The nightly ritual for the past eight days: ‘It’s bedtime, say goodnight to mummy.’ Huge screaming fit, tears, purple face, stamping feet, I go to pick her up and she runs away and then hisses and struggles and lashes out as I catch her, screams all the way up the stairs, mega-violence at the nappy change/pyjamas, very quiet when I read her the bedtime story, then mega screams and struggles as I put her to bed. Lights out causes a guttural, alien, hacking snarl-growl, like two demons having a fight, which goes on for around ten minutes, accompanied by thuds as she thrashes about in the cot, before descending into choking, spluttering, dying sounds that mean I have to go calm her down or else I’m afraid she’ll die. It takes a long time to calm her down once she’s worked herself up into that state, and as soon as I’ve got her quiet and breathing properly again, I go to put her down and the whole ordeal starts again.

I’ve sung to her, rocked her, read to her, let her come downstairs, ignored her, and always the same result – screaming that devolves into a choking, coughing total loss of all control, which stretches from her usual bedtime at seven until gone ten o’clock. And that’s before I mention the two or three times she’s up in the night nowadays. Where before, bedtime was a blessing, it has become a nightmare.

Eight days, three hours a night, is 24 solid hours of screaming tantrums in a week. It might not sound like a lot, but when those three hours of screaming follow a twelve-hour day of regular screaming fits, trust me, your whole world shrinks down to tears, red faces and an ever present sense of drowning.

My wife’s means of coping is to ignore it, to go out and forget about it and leave me to deal with it – after six pm, and for much of the day, I’m a single parent. I could switch off from it too, I suppose, but hours and hours and hours of my daughter screaming and crying and getting herself so upset that she’s choking is not something I can just rationalise away and get over. I feel horribly sensitive, bruised inside and out. I feel like I want to burst into tears. When I’m holding my screaming, struggling child I have to fight with every fibre of my being not to run away and hide. Just five minutes, I think to myself. Dear God, five minutes surely isn’t too much to ask?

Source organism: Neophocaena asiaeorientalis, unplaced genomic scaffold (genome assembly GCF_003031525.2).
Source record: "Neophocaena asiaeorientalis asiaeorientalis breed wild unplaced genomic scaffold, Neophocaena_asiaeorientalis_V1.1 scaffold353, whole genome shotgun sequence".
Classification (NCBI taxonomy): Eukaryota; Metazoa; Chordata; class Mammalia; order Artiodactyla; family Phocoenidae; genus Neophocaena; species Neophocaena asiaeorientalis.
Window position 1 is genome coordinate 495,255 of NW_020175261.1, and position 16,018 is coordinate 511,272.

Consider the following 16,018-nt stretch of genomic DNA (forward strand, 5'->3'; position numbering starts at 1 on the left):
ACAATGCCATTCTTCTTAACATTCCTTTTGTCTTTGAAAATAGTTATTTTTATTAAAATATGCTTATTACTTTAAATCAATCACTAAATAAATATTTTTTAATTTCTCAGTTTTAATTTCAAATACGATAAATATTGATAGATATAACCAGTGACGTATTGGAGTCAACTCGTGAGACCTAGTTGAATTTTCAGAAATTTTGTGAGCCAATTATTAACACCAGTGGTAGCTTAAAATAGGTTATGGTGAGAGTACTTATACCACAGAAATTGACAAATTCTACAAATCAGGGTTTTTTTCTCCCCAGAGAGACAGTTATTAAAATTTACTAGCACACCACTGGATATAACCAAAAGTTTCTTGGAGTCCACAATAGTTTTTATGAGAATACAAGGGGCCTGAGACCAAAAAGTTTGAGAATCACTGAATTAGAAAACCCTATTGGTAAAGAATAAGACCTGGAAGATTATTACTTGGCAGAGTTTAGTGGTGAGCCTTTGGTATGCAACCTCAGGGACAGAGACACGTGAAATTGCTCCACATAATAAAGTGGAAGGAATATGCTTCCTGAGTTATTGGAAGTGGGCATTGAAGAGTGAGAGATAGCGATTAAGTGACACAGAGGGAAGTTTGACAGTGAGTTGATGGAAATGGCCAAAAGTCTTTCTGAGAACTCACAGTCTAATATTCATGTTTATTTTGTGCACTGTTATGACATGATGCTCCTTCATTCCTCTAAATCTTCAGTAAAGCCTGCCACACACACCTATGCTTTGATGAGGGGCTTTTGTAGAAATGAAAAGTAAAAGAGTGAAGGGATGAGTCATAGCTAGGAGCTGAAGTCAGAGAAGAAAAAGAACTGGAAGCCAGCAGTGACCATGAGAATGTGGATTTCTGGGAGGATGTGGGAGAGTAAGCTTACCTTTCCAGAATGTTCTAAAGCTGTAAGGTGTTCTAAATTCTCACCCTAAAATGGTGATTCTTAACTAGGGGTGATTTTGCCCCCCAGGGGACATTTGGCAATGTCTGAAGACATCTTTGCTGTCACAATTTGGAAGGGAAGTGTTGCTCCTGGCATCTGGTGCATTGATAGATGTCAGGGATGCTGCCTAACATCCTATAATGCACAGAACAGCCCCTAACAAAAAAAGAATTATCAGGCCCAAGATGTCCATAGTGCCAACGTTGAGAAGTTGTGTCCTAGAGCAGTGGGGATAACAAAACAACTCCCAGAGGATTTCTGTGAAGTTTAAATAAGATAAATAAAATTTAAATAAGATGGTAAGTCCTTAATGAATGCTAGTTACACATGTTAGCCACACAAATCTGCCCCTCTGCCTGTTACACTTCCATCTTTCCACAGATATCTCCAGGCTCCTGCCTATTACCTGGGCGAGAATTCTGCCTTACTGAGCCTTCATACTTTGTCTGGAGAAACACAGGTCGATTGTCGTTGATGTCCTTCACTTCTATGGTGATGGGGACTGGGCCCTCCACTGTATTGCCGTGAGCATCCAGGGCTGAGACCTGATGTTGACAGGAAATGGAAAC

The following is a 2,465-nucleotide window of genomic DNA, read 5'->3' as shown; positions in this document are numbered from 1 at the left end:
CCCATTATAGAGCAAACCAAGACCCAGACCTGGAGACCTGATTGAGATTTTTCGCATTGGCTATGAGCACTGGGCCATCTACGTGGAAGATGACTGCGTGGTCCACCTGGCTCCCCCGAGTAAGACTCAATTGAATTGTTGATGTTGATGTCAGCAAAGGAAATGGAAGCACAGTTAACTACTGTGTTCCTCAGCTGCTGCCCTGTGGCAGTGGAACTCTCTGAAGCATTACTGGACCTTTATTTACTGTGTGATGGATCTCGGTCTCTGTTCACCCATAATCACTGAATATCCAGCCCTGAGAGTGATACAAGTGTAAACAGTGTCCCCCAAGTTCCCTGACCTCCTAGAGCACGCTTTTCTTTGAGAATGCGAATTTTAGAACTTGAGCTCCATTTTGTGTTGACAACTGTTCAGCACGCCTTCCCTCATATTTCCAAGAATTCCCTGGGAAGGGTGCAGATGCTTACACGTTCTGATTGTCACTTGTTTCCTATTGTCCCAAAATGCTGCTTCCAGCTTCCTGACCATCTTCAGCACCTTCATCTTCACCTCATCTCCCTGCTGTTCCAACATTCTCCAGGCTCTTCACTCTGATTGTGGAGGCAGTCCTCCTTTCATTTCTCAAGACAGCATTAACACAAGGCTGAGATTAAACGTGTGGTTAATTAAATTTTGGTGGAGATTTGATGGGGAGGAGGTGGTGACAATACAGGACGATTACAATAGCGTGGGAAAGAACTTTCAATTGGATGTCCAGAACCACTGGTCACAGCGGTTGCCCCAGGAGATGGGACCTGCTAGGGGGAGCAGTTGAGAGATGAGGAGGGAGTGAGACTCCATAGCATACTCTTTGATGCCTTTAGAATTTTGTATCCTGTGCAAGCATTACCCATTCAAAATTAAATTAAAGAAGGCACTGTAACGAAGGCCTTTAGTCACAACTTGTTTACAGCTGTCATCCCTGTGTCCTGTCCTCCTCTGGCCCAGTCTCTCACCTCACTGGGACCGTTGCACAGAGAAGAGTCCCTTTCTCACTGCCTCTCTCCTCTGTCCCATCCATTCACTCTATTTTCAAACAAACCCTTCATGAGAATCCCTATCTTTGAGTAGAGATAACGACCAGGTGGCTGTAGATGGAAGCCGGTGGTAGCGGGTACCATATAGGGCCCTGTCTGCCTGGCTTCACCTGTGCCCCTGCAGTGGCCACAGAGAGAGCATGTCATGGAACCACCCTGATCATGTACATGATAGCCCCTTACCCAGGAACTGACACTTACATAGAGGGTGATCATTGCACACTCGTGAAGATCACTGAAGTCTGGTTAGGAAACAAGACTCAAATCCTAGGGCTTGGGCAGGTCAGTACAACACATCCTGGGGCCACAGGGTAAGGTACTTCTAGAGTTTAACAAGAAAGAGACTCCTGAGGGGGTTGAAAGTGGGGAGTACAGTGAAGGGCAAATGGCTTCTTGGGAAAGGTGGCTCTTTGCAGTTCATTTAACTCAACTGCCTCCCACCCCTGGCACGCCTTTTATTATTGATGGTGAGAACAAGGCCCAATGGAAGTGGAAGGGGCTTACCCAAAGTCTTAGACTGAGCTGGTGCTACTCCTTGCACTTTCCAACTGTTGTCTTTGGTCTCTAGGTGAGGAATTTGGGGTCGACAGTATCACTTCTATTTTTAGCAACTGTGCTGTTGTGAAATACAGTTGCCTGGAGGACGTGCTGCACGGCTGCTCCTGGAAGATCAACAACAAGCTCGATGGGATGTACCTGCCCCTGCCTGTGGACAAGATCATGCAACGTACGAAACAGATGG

I’m still waiting for the day it’ll all come together, it’ll all make sense, and I’ll be able to cope. Until then, I’ll just have to fake it. Until then I’ll use what little strength I have to pretend I’m made of iron. Unless someone could recommend a cheap nanny?

Being Silly

A few weeks ago when Izzie really started interacting with us and the world around her, my brother said, ‘Now’s the time they start to get interesting.’ I totally disagree. She was always interesting, but now’s the time she’s starting to get fun.

That’s not to say the first twelve weeks or so didn’t have their moments. All those firsts – first smile, first tears, first proper sad face, first time she grabbed my glasses and threw them on the floor – were exciting and revelatory. But the past few weeks she’s understood enough to be consistent in her behaviour – she’s discovered cause and effect, that a string of sounds can be funny and not just single weird noises, and she’s interested in everything. Consequently, whereas before she could be soothed by simple rocking or muttering, now she wants a whole song and dance routine.

I said a few weeks back that after colic, teething would be a breeze. Well I’m sorry to tell anyone with the same desperate hope that it’s anything but.

Colic hits in the evenings. True, the crying doesn’t stop and goes on for hours, but you can prepare for it by doing what you need to do during the day. Teething lasts all bloomin’ day, hour after hour, a constant procession of whining, grizzling, crying, chewing on everything within reach, and more crying. You have to change her outfit three times a day because she’s soaked with drool from her neck to her belly button, and that’s with the dribble bib in place. Feeding becomes a nightmare because she just wants to chew on the teat instead of suck, and getting her to sleep is impossible without teething gel, dummy and plenty of rocking.